Some Subject, Treatment, and Data Collection Trends in Current CALL Research
In recent years, the number of research studies in CALL has grown
significantly. However, some elements of CALL research methodology remain
problematic. Whether looking at tool uses, such as CMC, or reviewing specific
CALL environments or tutorial applications, a high percentage of CALL research
appears to have the following characteristics:
1) Research subjects, whether students or teachers, are novices to CALL
2) They are also novices to the task or application under study
3) These novices are untrained before the study and undirected during the study
4) They are often studied exclusively during their initial experience
5) The studies may be very short, representing a single event, such as a class or lab session
6) Surveys and questionnaires are used in place of more objective measures, such as tracking or testing
The preceding points, if valid, suggest a disturbing conclusion for CALL research, namely, that much, possibly most, of what we know about CALL comes from studies involving the attitudes and impressions of undirected CALL neophytes in their first encounters with a given task or application. To test this impression, a corpus of over 90 research articles was reviewed. The articles chosen for the corpus were those that had an identifiable research question and involved human subjects interacting with or through a CALL application. To assure that this corpus represented a credible and current sample of the state of the field, it was composed of all such research articles taken from the most recent two or three volumes of four leading refereed CALL journals: CALICO Journal, volumes 18-20 (9 issues); ReCALL, volumes 13-15 (6 issues); Language Learning and Technology, volumes 4-7 (9 issues); and CALL, volumes 15-16 (10 issues). The presentation will provide detailed results regarding the preceding claims. It will conclude with a discussion of some exemplary studies from the corpus and suggestions for considerations researchers should make in research design and data collection. Most notable among these is that while studies of novices still have a place, we also need studies showing what happens after students are given both technical and pedagogical training and have familiarized themselves with the CALL applications being researched.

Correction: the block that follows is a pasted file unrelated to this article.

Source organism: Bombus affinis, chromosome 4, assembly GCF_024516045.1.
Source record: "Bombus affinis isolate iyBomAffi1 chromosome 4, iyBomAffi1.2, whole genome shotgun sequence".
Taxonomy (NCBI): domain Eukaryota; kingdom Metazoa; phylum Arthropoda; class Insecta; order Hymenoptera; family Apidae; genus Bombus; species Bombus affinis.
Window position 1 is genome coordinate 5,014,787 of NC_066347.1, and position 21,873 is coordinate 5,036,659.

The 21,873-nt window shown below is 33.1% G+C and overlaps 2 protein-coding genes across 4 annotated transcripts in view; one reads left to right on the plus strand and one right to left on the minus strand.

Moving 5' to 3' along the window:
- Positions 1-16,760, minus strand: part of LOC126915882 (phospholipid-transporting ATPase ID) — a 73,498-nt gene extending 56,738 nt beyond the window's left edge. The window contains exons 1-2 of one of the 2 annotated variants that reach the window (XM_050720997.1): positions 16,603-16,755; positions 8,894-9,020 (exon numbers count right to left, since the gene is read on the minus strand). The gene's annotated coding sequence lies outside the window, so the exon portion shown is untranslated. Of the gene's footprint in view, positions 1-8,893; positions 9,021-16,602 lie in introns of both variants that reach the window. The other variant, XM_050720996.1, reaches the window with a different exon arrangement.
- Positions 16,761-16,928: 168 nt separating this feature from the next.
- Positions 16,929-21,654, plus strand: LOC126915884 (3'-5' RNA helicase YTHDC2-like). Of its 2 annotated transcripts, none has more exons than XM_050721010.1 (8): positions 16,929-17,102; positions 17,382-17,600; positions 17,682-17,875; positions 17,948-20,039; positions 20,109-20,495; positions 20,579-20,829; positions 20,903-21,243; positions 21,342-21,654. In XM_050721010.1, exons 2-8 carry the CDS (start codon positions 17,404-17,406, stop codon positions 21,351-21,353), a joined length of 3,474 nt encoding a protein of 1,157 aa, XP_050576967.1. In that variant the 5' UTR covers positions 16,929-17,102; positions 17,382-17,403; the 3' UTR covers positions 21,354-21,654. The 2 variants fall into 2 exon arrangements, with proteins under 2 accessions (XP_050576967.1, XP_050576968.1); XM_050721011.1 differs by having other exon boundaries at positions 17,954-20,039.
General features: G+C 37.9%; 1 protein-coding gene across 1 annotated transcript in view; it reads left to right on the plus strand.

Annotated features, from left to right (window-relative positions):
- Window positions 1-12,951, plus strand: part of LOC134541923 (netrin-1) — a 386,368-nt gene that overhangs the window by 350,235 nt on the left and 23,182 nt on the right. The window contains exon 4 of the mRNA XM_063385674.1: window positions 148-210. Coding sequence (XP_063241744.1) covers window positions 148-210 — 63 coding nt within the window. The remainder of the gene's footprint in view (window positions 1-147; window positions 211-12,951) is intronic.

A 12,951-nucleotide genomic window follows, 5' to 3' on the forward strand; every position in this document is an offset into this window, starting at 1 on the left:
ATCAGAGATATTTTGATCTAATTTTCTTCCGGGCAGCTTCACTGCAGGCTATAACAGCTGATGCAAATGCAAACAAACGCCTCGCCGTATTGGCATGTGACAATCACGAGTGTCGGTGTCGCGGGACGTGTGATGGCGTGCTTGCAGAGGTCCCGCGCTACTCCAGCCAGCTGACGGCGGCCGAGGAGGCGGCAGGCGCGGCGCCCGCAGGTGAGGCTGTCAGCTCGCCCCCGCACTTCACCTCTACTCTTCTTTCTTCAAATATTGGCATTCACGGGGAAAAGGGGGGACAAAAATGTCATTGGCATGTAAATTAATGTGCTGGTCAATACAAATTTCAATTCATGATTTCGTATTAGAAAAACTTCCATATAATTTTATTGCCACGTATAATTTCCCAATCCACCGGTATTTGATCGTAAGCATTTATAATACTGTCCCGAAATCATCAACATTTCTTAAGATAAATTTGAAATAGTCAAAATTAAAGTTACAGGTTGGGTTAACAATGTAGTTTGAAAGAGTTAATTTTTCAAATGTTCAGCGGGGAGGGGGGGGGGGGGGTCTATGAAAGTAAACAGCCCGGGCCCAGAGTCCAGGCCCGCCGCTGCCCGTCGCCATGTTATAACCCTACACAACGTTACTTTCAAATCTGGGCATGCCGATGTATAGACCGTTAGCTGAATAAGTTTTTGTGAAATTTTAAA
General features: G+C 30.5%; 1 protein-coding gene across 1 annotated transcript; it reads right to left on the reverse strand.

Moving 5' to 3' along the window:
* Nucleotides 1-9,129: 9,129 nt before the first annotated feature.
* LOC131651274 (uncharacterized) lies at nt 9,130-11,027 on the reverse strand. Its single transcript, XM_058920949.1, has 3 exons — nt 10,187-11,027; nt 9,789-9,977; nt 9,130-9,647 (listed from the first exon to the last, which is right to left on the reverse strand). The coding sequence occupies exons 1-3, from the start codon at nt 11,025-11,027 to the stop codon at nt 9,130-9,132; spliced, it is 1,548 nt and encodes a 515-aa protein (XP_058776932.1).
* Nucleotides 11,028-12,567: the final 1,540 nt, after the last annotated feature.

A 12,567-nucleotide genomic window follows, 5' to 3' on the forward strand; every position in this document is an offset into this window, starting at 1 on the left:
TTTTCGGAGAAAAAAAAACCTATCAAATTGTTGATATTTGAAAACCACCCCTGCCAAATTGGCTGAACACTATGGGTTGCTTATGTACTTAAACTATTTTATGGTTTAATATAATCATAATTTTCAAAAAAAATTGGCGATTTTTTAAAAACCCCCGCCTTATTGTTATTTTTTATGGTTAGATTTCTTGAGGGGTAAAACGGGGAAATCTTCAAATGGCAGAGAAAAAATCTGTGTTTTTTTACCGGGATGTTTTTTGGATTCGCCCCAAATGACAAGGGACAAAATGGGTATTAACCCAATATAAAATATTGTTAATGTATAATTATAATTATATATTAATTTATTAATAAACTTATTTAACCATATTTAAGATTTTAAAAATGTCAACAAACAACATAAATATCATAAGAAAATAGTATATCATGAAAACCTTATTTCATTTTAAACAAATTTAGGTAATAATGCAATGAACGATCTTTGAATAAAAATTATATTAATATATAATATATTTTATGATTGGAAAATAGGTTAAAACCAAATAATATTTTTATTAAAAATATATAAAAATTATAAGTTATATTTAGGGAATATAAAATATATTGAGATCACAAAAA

I. A lot of CALL research seems to have the following characteristics
1) Research subjects are novices to CALL
2) They are novices to the task/application under study
3) They are untrained before the study
4) They are undirected during the study
5) They are studied during their initial experience
6) They often only use the application for a short time
7) There are a small number of subjects
8) Surveys/questionnaires are used in place of more objective measures
II. Data set:
ReCALL 13-15, 2001-2003 (6 issues)
CALICO 18-20, 2000-2003 (9 issues)
LLT 5-7, 2001-2003 (9 issues)
CALL 15-16, 2002-2003 (10 issues)
III. Factors reviewed
1) Research question(s), results, theoretical orientation
2) Tool/tutor; qualitative/quantitative
3) Reporting of computer experience, task experience, and any training
4) Number of subjects
5) Time on task
6) Training recommendations
Barrette, Catherine. 2001. Students' preparedness and training for CALL. CALICO 19.1, 5-36.
2003. Collaborative email exchange for teaching secondary ESL: A case study in
Kol, Sara & Schcolnik, Miriam. 2000. Enhancing screen reading strategies. CALICO 18.1, 67-80
Kötter, Markus. 2003. Negotiation of meaning and codeswitching in online tandems. Language Learning & Technology 7.2, 145-172.
Soboleva, Olga & Tronenko, Natalia. 2002. A Russian multimedia learning package for classroom use and self study. CALL 15.5, 483-499.
Stockwell, Glenn & Harrington, Michael. 2003. The incidental development of L2 proficiency in NS-NNS email interactions. CALICO 20.2.
Xie, Tianwei. 2002. Using Internet Relay Chat in teaching Chinese. CALICO 19.3, 513-524.